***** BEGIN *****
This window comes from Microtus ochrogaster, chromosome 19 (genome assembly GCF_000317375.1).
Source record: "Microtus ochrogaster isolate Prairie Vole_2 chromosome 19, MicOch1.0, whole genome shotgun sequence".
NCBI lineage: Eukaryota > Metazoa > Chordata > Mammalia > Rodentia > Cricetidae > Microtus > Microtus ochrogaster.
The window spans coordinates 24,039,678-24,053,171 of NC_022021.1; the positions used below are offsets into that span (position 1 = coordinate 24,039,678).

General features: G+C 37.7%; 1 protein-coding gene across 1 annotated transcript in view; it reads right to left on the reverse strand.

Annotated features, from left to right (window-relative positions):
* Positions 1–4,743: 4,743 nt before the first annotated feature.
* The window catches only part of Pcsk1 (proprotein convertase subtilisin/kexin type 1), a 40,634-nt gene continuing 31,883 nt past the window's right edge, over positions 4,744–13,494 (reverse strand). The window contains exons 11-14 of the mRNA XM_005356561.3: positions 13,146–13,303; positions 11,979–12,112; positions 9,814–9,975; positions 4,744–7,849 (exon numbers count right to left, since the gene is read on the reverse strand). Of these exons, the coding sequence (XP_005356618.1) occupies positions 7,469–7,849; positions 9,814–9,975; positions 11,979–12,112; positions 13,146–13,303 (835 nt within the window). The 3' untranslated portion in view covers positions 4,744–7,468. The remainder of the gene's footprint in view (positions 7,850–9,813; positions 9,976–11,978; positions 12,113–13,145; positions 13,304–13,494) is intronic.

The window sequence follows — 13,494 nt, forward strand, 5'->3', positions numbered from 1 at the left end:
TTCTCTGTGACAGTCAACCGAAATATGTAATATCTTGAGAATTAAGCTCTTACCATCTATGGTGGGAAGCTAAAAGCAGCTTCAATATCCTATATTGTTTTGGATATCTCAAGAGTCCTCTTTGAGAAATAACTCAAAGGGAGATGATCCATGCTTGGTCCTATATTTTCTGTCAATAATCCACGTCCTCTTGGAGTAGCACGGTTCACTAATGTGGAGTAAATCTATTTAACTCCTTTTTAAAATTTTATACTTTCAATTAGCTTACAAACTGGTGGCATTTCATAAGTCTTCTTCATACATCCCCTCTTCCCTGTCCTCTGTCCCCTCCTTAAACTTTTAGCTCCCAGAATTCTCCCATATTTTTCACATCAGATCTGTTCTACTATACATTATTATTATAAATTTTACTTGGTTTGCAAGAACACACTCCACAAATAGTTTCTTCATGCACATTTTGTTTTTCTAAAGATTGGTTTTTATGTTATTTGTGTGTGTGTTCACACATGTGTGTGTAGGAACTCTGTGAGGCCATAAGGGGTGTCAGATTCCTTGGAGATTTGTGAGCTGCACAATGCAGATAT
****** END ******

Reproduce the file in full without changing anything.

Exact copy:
This window comes from Microtus ochrogaster, chromosome 19 (genome assembly GCF_000317375.1).
Source record: "Microtus ochrogaster isolate Prairie Vole_2 chromosome 19, MicOch1.0, whole genome shotgun sequence".
NCBI lineage: Eukaryota > Metazoa > Chordata > Mammalia > Rodentia > Cricetidae > Microtus > Microtus ochrogaster.
The window spans coordinates 24,039,678-24,053,171 of NC_022021.1; the positions used below are offsets into that span (position 1 = coordinate 24,039,678).

General features: G+C 37.7%; 1 protein-coding gene across 1 annotated transcript in view; it reads right to left on the reverse strand.

Annotated features, from left to right (window-relative positions):
* Positions 1–4,743: 4,743 nt before the first annotated feature.
* The window catches only part of Pcsk1 (proprotein convertase subtilisin/kexin type 1), a 40,634-nt gene continuing 31,883 nt past the window's right edge, over positions 4,744–13,494 (reverse strand). The window contains exons 11-14 of the mRNA XM_005356561.3: positions 13,146–13,303; positions 11,979–12,112; positions 9,814–9,975; positions 4,744–7,849 (exon numbers count right to left, since the gene is read on the reverse strand). Of these exons, the coding sequence (XP_005356618.1) occupies positions 7,469–7,849; positions 9,814–9,975; positions 11,979–12,112; positions 13,146–13,303 (835 nt within the window). The 3' untranslated portion in view covers positions 4,744–7,468. The remainder of the gene's footprint in view (positions 7,850–9,813; positions 9,976–11,978; positions 12,113–13,145; positions 13,304–13,494) is intronic.

The window sequence follows — 13,494 nt, forward strand, 5'->3', positions numbered from 1 at the left end:
TTCTCTGTGACAGTCAACCGAAATATGTAATATCTTGAGAATTAAGCTCTTACCATCTATGGTGGGAAGCTAAAAGCAGCTTCAATATCCTATATTGTTTTGGATATCTCAAGAGTCCTCTTTGAGAAATAACTCAAAGGGAGATGATCCATGCTTGGTCCTATATTTTCTGTCAATAATCCACGTCCTCTTGGAGTAGCACGGTTCACTAATGTGGAGTAAATCTATTTAACTCCTTTTTAAAATTTTATACTTTCAATTAGCTTACAAACTGGTGGCATTTCATAAGTCTTCTTCATACATCCCCTCTTCCCTGTCCTCTGTCCCCTCCTTAAACTTTTAGCTCCCAGAATTCTCCCATATTTTTCACATCAGATCTGTTCTACTATACATTATTATTATAAATTTTACTTGGTTTGCAAGAACACACTCCACAAATAGTTTCTTCATGCACATTTTGTTTTTCTAAAGATTGGTTTTTATGTTATTTGTGTGTGTGTTCACACATGTGTGTGTAGGAACTCTGTGAGGCCATAAGGGGTGTCAGATTCCTTGGAGATTTGTGAGCTGCACAATGCAGATAT